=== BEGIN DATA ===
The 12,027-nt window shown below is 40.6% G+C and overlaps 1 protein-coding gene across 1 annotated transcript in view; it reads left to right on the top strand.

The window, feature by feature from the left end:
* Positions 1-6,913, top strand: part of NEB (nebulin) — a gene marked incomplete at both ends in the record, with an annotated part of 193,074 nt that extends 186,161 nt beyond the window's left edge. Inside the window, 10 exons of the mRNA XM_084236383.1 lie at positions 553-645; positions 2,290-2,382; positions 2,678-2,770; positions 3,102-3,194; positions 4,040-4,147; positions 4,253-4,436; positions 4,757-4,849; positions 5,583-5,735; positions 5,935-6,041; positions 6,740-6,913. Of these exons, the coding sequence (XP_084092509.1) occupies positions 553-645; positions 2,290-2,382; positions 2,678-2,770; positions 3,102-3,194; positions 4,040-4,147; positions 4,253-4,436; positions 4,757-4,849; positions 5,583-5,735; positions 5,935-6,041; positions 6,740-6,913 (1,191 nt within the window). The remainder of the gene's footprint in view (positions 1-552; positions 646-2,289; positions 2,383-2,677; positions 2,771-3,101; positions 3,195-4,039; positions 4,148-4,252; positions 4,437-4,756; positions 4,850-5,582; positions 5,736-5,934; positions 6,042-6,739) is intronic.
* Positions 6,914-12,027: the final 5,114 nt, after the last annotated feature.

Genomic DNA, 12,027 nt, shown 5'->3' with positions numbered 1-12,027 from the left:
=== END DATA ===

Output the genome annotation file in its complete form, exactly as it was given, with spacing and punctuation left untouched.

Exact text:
The 12,027-nt window shown below is 40.6% G+C and overlaps 1 protein-coding gene across 1 annotated transcript in view; it reads left to right on the top strand.

The window, feature by feature from the left end:
* Positions 1-6,913, top strand: part of NEB (nebulin) — a gene marked incomplete at both ends in the record, with an annotated part of 193,074 nt that extends 186,161 nt beyond the window's left edge. Inside the window, 10 exons of the mRNA XM_084236383.1 lie at positions 553-645; positions 2,290-2,382; positions 2,678-2,770; positions 3,102-3,194; positions 4,040-4,147; positions 4,253-4,436; positions 4,757-4,849; positions 5,583-5,735; positions 5,935-6,041; positions 6,740-6,913. Of these exons, the coding sequence (XP_084092509.1) occupies positions 553-645; positions 2,290-2,382; positions 2,678-2,770; positions 3,102-3,194; positions 4,040-4,147; positions 4,253-4,436; positions 4,757-4,849; positions 5,583-5,735; positions 5,935-6,041; positions 6,740-6,913 (1,191 nt within the window). The remainder of the gene's footprint in view (positions 1-552; positions 646-2,289; positions 2,383-2,677; positions 2,771-3,101; positions 3,195-4,039; positions 4,148-4,252; positions 4,437-4,756; positions 4,850-5,582; positions 5,736-5,934; positions 6,042-6,739) is intronic.
* Positions 6,914-12,027: the final 5,114 nt, after the last annotated feature.

Genomic DNA, 12,027 nt, shown 5'->3' with positions numbered 1-12,027 from the left: